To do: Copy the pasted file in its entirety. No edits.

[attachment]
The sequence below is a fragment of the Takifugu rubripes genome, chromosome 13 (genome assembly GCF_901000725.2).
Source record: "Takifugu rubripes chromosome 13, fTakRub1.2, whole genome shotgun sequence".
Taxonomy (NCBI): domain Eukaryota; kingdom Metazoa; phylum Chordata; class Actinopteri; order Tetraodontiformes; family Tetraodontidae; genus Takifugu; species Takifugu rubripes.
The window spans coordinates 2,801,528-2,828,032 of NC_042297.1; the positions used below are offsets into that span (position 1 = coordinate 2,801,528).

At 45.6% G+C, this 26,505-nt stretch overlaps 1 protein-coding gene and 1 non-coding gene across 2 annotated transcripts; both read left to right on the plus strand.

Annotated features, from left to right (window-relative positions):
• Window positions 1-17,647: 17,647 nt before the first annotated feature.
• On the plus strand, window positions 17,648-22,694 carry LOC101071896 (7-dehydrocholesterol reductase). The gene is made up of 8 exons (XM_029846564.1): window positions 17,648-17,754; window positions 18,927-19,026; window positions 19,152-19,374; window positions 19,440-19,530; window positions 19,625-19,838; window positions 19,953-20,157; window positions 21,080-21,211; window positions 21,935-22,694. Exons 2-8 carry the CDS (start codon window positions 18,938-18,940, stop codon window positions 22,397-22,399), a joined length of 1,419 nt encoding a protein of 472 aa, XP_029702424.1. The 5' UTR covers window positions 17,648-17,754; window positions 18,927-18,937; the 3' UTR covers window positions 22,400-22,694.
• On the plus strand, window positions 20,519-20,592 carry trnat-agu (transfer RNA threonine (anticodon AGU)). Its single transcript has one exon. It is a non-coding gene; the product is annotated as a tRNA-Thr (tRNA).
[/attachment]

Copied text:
The sequence below is a fragment of the Takifugu rubripes genome, chromosome 13 (genome assembly GCF_901000725.2).
Source record: "Takifugu rubripes chromosome 13, fTakRub1.2, whole genome shotgun sequence".
Taxonomy (NCBI): domain Eukaryota; kingdom Metazoa; phylum Chordata; class Actinopteri; order Tetraodontiformes; family Tetraodontidae; genus Takifugu; species Takifugu rubripes.
The window spans coordinates 2,801,528-2,828,032 of NC_042297.1; the positions used below are offsets into that span (position 1 = coordinate 2,801,528).

At 45.6% G+C, this 26,505-nt stretch overlaps 1 protein-coding gene and 1 non-coding gene across 2 annotated transcripts; both read left to right on the plus strand.

Annotated features, from left to right (window-relative positions):
• Window positions 1-17,647: 17,647 nt before the first annotated feature.
• On the plus strand, window positions 17,648-22,694 carry LOC101071896 (7-dehydrocholesterol reductase). The gene is made up of 8 exons (XM_029846564.1): window positions 17,648-17,754; window positions 18,927-19,026; window positions 19,152-19,374; window positions 19,440-19,530; window positions 19,625-19,838; window positions 19,953-20,157; window positions 21,080-21,211; window positions 21,935-22,694. Exons 2-8 carry the CDS (start codon window positions 18,938-18,940, stop codon window positions 22,397-22,399), a joined length of 1,419 nt encoding a protein of 472 aa, XP_029702424.1. The 5' UTR covers window positions 17,648-17,754; window positions 18,927-18,937; the 3' UTR covers window positions 22,400-22,694.
• On the plus strand, window positions 20,519-20,592 carry trnat-agu (transfer RNA threonine (anticodon AGU)). Its single transcript has one exon. It is a non-coding gene; the product is annotated as a tRNA-Thr (tRNA).